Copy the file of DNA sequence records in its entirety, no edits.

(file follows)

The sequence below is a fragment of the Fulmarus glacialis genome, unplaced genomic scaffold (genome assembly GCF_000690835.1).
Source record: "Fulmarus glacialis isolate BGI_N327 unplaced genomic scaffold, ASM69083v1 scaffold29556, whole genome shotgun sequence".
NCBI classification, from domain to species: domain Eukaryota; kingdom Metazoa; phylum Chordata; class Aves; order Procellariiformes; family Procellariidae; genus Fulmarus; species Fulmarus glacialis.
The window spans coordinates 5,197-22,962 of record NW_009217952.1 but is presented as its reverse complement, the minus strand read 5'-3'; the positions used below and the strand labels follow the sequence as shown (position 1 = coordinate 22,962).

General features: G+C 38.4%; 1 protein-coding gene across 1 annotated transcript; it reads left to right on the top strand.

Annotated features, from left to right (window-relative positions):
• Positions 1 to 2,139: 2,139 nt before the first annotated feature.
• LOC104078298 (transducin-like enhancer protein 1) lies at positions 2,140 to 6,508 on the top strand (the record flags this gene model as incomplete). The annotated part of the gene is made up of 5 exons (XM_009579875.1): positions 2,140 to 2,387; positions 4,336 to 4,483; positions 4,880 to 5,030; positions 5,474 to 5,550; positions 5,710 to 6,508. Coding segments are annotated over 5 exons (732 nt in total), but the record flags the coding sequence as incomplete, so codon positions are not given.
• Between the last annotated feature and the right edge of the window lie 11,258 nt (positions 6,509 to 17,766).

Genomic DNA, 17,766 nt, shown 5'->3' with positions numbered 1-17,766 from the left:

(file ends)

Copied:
The sequence below is a fragment of the Fulmarus glacialis genome, unplaced genomic scaffold (genome assembly GCF_000690835.1).
Source record: "Fulmarus glacialis isolate BGI_N327 unplaced genomic scaffold, ASM69083v1 scaffold29556, whole genome shotgun sequence".
NCBI classification, from domain to species: domain Eukaryota; kingdom Metazoa; phylum Chordata; class Aves; order Procellariiformes; family Procellariidae; genus Fulmarus; species Fulmarus glacialis.
The window spans coordinates 5,197-22,962 of record NW_009217952.1 but is presented as its reverse complement, the minus strand read 5'-3'; the positions used below and the strand labels follow the sequence as shown (position 1 = coordinate 22,962).

General features: G+C 38.4%; 1 protein-coding gene across 1 annotated transcript; it reads left to right on the top strand.

Annotated features, from left to right (window-relative positions):
• Positions 1 to 2,139: 2,139 nt before the first annotated feature.
• LOC104078298 (transducin-like enhancer protein 1) lies at positions 2,140 to 6,508 on the top strand (the record flags this gene model as incomplete). The annotated part of the gene is made up of 5 exons (XM_009579875.1): positions 2,140 to 2,387; positions 4,336 to 4,483; positions 4,880 to 5,030; positions 5,474 to 5,550; positions 5,710 to 6,508. Coding segments are annotated over 5 exons (732 nt in total), but the record flags the coding sequence as incomplete, so codon positions are not given.
• Between the last annotated feature and the right edge of the window lie 11,258 nt (positions 6,509 to 17,766).

Genomic DNA, 17,766 nt, shown 5'->3' with positions numbered 1-17,766 from the left: